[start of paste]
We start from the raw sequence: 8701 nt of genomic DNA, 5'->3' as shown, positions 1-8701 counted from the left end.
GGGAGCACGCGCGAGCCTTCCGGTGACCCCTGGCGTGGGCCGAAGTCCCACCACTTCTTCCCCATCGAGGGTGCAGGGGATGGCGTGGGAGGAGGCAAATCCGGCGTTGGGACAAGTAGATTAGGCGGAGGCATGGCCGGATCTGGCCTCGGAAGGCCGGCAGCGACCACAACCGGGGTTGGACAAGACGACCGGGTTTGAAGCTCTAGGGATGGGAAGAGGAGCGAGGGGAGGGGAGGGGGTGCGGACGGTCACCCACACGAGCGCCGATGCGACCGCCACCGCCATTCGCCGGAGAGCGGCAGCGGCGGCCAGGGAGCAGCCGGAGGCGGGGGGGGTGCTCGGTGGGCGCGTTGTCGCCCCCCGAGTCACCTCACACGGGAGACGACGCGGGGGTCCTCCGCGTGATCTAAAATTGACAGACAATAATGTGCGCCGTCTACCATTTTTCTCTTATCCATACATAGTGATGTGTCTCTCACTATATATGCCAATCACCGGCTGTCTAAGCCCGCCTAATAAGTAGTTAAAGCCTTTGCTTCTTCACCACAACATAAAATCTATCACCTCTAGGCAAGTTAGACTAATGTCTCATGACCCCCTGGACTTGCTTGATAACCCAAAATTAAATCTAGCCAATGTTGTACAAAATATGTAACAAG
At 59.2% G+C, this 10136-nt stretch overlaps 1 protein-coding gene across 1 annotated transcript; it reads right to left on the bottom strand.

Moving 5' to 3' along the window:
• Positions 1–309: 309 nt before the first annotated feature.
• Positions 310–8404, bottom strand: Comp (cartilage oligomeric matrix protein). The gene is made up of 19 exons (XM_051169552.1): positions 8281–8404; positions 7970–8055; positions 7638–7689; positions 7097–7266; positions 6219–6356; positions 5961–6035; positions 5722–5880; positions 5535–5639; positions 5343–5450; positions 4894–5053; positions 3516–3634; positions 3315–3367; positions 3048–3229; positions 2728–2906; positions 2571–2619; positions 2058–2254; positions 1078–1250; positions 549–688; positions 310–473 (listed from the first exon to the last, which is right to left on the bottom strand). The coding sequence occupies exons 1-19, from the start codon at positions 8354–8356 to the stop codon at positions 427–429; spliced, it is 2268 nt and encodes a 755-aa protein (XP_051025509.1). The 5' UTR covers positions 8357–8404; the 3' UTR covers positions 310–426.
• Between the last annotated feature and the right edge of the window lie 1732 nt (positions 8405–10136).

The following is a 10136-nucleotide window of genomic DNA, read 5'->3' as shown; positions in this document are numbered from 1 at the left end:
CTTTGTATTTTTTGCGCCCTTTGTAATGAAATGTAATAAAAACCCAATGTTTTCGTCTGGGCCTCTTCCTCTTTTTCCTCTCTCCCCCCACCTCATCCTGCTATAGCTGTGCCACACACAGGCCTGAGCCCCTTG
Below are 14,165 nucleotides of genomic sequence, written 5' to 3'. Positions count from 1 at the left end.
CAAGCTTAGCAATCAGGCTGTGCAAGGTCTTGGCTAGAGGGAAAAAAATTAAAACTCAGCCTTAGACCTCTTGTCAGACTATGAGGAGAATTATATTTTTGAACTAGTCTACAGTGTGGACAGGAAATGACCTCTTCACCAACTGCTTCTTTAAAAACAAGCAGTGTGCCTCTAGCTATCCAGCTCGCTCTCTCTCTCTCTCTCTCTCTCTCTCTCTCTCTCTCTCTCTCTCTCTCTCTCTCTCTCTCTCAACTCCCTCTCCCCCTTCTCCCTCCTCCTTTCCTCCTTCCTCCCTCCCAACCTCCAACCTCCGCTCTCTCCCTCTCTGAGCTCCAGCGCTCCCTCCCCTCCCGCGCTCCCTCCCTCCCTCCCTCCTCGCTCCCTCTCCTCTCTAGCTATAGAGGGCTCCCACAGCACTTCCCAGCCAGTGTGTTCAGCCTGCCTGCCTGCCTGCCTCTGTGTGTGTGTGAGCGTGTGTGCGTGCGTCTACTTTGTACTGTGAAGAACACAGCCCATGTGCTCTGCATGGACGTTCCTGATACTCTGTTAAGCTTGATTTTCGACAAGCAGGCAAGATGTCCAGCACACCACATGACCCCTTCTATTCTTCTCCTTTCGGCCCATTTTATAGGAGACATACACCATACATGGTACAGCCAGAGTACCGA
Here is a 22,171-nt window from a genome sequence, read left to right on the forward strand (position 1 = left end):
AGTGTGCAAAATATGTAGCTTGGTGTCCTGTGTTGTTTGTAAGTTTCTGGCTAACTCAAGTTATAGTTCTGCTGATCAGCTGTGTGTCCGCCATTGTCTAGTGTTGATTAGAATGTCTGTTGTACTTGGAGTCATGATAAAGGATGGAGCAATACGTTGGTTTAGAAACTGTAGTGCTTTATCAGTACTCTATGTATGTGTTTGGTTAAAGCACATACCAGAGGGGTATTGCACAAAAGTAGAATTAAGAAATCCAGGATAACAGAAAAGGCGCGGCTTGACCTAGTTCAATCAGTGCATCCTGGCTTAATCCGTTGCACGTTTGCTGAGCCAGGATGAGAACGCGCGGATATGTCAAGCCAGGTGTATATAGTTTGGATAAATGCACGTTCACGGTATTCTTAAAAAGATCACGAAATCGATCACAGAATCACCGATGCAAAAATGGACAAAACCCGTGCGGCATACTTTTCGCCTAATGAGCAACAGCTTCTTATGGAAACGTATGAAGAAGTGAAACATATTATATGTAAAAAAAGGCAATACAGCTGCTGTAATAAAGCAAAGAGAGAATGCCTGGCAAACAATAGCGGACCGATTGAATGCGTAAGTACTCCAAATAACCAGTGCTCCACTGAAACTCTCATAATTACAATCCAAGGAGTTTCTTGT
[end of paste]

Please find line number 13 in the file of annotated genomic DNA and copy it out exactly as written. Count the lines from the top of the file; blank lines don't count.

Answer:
AGTGTGCAAAATATGTAGCTTGGTGTCCTGTGTTGTTTGTAAGTTTCTGGCTAACTCAAGTTATAGTTCTGCTGATCAGCTGTGTGTCCGCCATTGTCTAGTGTTGATTAGAATGTCTGTTGTACTTGGAGTCATGATAAAGGATGGAGCAATACGTTGGTTTAGAAACTGTAGTGCTTTATCAGTACTCTATGTATGTGTTTGGTTAAAGCACATACCAGAGGGGTATTGCACAAAAGTAGAATTAAGAAATCCAGGATAACAGAAAAGGCGCGGCTTGACCTAGTTCAATCAGTGCATCCTGGCTTAATCCGTTGCACGTTTGCTGAGCCAGGATGAGAACGCGCGGATATGTCAAGCCAGGTGTATATAGTTTGGATAAATGCACGTTCACGGTATTCTTAAAAAGATCACGAAATCGATCACAGAATCACCGATGCAAAAATGGACAAAACCCGTGCGGCATACTTTTCGCCTAATGAGCAACAGCTTCTTATGGAAACGTATGAAGAAGTGAAACATATTATATGTAAAAAAAGGCAATACAGCTGCTGTAATAAAGCAAAGAGAGAATGCCTGGCAAACAATAGCGGACCGATTGAATGCGTAAGTACTCCAAATAACCAGTGCTCCACTGAAACTCTCATAATTACAATCCAAGGAGTTTCTTGT